The Killing Of A Gay California Teen By His Former Classmate Was A Hate Crime, Authorities Say

Investigators found "graphic, chilling" images and messages on the suspect's phone and computer.

A 20-year-old California man has been accused of a hate crime in addition to first-degree murder in the killing of his former classmate.

Samuel Woodward was arrested in January for the murder of 19-year-old Blaze Bernstein, who was found stabbed more than 20 times and buried in a shallow grave in a Lake Forest, California, park. The two young men had attended high school together, and Bernstein was visiting home during a college break.

Bernstein was Jewish and gay, and questions immediately arose about the motivations behind his murder. A search warrant affidavit obtained by the Orange County Register revealed Woodward told investigators that Bernstein had kissed him the night of the killing. And ProPublica reported that Woodward was a member of Atomwaffen Division, a violent white supremacist group that calls for the overthrow of the US government.

Sam Woodward, the alleged killer of Blaze Bernstein, with members of Atomwaffen, violent neo-Nazi organization in Texas this past summer.

On Thursday, Orange County District Attorney Tony Rackauckas said for the first time that he had evidence that Bernstein was killed because of his sexual orientation.

"We will prove that Woodward killed Blaze because Blaze was gay," he said.

With the new hate crime enhancement, Woodward faces a maximum sentence of life in prison without parole if convicted.

"We believe that the evidence is sufficient to prove that the murder was intentional and premeditated, and done in the first degree, and also done substantially motivated by sexual orientation of the victim Blaze Bernstein," Rackauckas said.

The DA added that investigators had spent the last seven months examining Woodward's phone, computer, and social media. The messages and images they reviewed were racist, misogynist, anti-gay, anti-Semitic, and anti-government, Rackauckas said.

"These images were graphic, chilling, and could be described as spewing hate toward almost every protected group," he said.

The district attorney said he could not comment more specifically on what evidence suggested the killing was motivated by anti-gay hatred and would not confirm if Woodward was an Atomwaffen Division member, but asked anyone with more information to contact Rackauckas's office.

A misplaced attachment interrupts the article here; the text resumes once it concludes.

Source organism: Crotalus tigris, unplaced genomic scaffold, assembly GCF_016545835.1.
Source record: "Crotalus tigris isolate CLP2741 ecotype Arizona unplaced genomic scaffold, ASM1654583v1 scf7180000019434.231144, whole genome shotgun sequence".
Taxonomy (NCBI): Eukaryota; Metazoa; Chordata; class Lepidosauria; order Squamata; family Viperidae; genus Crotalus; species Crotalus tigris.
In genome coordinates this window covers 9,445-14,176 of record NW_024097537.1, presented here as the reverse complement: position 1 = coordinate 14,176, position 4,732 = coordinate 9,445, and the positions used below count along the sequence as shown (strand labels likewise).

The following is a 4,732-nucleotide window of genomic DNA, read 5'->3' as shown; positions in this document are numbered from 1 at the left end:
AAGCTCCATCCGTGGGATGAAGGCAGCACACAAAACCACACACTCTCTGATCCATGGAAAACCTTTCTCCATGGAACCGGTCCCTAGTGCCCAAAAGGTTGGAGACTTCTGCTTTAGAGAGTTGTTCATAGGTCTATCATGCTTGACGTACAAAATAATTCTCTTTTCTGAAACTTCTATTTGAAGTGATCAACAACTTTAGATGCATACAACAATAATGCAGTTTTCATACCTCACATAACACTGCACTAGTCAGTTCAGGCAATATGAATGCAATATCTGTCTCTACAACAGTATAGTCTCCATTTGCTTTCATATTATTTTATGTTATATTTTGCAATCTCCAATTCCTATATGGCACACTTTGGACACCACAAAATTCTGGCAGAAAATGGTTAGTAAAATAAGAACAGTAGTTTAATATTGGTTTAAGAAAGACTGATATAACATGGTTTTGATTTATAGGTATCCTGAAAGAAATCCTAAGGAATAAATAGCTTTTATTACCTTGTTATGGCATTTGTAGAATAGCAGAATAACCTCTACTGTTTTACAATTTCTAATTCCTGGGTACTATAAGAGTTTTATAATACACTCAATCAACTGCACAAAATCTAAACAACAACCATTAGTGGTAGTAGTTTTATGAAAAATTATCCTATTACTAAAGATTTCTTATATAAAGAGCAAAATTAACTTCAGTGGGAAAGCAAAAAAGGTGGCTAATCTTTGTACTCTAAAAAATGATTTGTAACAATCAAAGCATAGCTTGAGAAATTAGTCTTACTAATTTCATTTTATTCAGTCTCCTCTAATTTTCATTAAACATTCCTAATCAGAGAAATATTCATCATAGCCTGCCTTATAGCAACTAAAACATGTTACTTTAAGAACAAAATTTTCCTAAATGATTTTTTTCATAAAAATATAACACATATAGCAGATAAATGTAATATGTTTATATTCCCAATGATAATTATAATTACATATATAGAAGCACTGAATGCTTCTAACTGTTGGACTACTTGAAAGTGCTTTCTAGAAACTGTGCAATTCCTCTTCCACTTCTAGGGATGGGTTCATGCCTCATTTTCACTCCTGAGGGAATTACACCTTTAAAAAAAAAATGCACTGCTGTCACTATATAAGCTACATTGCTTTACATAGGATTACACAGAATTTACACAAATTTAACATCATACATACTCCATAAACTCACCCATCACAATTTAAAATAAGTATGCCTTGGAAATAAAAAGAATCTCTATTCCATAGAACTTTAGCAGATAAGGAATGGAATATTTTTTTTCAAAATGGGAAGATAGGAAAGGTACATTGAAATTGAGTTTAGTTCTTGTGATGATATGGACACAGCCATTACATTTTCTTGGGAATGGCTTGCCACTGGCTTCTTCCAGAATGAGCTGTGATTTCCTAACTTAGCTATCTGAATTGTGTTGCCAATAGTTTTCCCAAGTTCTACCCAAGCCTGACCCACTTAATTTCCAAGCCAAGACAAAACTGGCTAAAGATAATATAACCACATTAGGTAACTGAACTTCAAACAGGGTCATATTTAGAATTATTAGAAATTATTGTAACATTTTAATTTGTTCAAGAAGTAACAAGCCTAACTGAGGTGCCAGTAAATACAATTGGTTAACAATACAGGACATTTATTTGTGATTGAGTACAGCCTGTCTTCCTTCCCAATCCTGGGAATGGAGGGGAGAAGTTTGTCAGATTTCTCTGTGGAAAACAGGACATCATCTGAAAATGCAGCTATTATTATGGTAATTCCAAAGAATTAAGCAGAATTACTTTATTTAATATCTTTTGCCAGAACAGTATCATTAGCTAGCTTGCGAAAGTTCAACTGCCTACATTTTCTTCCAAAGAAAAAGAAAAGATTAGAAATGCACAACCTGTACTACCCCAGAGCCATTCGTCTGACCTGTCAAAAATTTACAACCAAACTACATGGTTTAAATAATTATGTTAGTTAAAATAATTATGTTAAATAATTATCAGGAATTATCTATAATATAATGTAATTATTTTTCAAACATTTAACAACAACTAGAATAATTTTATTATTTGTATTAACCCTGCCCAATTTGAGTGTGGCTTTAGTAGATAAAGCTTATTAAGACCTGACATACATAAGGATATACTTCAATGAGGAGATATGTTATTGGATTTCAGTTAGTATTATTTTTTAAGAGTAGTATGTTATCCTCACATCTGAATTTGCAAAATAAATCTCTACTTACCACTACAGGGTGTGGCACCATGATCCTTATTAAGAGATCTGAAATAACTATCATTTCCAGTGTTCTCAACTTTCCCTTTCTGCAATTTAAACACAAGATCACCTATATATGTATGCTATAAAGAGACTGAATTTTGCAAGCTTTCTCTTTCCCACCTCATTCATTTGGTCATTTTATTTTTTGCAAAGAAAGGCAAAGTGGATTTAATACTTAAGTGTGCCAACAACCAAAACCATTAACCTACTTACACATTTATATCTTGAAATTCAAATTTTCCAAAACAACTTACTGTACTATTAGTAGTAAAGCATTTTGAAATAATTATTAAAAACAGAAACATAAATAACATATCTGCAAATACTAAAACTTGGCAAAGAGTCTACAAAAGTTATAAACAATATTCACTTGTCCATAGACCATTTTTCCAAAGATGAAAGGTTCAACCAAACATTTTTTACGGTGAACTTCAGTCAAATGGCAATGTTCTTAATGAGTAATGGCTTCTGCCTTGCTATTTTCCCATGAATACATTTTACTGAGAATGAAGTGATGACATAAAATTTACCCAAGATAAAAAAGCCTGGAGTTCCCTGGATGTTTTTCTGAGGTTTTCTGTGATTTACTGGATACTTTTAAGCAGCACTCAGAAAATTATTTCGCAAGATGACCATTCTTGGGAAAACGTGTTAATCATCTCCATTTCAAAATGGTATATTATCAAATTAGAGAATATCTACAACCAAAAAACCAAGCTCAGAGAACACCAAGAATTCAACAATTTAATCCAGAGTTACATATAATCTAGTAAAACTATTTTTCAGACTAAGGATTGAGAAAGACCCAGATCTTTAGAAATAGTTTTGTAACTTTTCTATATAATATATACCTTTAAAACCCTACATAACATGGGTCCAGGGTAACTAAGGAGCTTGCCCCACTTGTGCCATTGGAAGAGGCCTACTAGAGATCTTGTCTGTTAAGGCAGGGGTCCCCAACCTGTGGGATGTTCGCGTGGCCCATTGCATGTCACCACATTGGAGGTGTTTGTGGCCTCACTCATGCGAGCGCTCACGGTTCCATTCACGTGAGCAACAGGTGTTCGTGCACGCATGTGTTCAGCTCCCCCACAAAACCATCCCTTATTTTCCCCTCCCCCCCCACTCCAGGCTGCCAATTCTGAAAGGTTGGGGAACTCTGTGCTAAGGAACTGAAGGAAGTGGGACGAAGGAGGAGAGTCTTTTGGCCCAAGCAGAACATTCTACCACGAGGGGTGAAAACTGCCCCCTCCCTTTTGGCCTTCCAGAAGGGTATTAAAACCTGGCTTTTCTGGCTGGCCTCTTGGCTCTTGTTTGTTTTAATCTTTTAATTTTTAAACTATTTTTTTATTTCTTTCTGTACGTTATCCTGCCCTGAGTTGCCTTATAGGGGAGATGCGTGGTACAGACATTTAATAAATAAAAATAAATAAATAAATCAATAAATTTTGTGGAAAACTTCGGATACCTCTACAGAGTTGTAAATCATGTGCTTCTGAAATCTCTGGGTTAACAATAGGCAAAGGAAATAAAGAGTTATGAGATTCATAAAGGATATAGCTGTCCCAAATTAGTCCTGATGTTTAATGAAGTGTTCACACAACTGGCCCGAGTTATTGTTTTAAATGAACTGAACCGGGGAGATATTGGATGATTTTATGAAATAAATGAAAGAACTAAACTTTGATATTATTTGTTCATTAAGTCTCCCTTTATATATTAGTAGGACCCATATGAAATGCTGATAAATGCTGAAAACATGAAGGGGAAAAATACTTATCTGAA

"There could be other charges filed as evidence develops," he said.

Bernstein's parents spoke after the new hate crime accusation, standing in solidarity with other members of the LGBT community who had experienced hate.

"Today we suffer an added layer of pain from learning [Blaze] was likely killed solely for who he was as a human being," his father, Gideon Bernstein, said.

His mother, Jeanne Pepper, called for people to practice kindness in Blaze's memory. Their family has started a Facebook group, asking people to #BlazeItForward.

"We live in a world where hate is real, and the people who practice it can be hiding in your child's bedroom in their computer," she said. "If we all started doing something about hate and about intolerance, we could change the world."

In California, murders that are motivated by hate against a person's race or religion can be punished with the death sentence. After reviewing Woodward's case, state Sen. Janet Nguyen said authorities realized that while they believed he was responsible for a hate crime, sexuality and gender were not included in the special circumstances that define when the death penalty may be applied.

Nguyen introduced a bill that aimed to close that gap for future cases, but it failed to get out of committee in the state legislature. She said she'll keep working with the DA's office and may reintroduce it next year.

"[It] sends a very strong message to people who commit crimes against the LGBTQ community that the DA's office will hold them accountable to the fullest extent of the law," Nguyen said.

The Anti-Defamation League, which fights anti-Semitism, said in a statement that the group welcomed the new hate crime enhancement.

"This case is a stark reminder of how white supremacist organizations sweep up young recruits into their violent and hateful culture, with potentially deadly consequences," ADL CEO Jonathan Greenblatt said. "The hate crime enhancement sends a strong message that there are severe penalties for violent crimes motivated by hate.”


Tony Rackauckas's name was misspelled in an earlier version of this post.

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